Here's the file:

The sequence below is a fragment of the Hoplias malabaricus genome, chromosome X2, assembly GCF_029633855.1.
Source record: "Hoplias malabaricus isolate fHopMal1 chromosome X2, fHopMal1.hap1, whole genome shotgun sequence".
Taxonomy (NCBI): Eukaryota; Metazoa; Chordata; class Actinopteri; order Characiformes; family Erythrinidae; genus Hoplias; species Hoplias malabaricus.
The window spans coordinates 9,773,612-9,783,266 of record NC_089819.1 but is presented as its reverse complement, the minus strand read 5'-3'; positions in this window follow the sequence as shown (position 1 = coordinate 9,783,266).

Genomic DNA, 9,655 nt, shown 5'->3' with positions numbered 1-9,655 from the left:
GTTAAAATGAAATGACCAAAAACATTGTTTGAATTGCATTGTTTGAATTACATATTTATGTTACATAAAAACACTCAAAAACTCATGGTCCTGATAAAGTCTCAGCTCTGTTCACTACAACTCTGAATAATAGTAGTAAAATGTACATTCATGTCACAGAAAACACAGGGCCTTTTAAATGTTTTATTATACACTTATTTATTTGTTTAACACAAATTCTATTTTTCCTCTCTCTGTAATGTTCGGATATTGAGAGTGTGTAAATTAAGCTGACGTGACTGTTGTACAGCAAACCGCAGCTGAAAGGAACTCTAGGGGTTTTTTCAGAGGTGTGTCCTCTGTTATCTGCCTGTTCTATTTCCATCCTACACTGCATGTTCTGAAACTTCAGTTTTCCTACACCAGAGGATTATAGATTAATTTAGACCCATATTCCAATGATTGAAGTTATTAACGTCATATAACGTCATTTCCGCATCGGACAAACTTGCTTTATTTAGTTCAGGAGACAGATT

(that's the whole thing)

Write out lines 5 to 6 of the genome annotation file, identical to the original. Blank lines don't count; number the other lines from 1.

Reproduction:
Genomic DNA, 9,655 nt, shown 5'->3' with positions numbered 1-9,655 from the left:
GTTAAAATGAAATGACCAAAAACATTGTTTGAATTGCATTGTTTGAATTACATATTTATGTTACATAAAAACACTCAAAAACTCATGGTCCTGATAAAGTCTCAGCTCTGTTCACTACAACTCTGAATAATAGTAGTAAAATGTACATTCATGTCACAGAAAACACAGGGCCTTTTAAATGTTTTATTATACACTTATTTATTTGTTTAACACAAATTCTATTTTTCCTCTCTCTGTAATGTTCGGATATTGAGAGTGTGTAAATTAAGCTGACGTGACTGTTGTACAGCAAACCGCAGCTGAAAGGAACTCTAGGGGTTTTTTCAGAGGTGTGTCCTCTGTTATCTGCCTGTTCTATTTCCATCCTACACTGCATGTTCTGAAACTTCAGTTTTCCTACACCAGAGGATTATAGATTAATTTAGACCCATATTCCAATGATTGAAGTTATTAACGTCATATAACGTCATTTCCGCATCGGACAAACTTGCTTTATTTAGTTCAGGAGACAGATT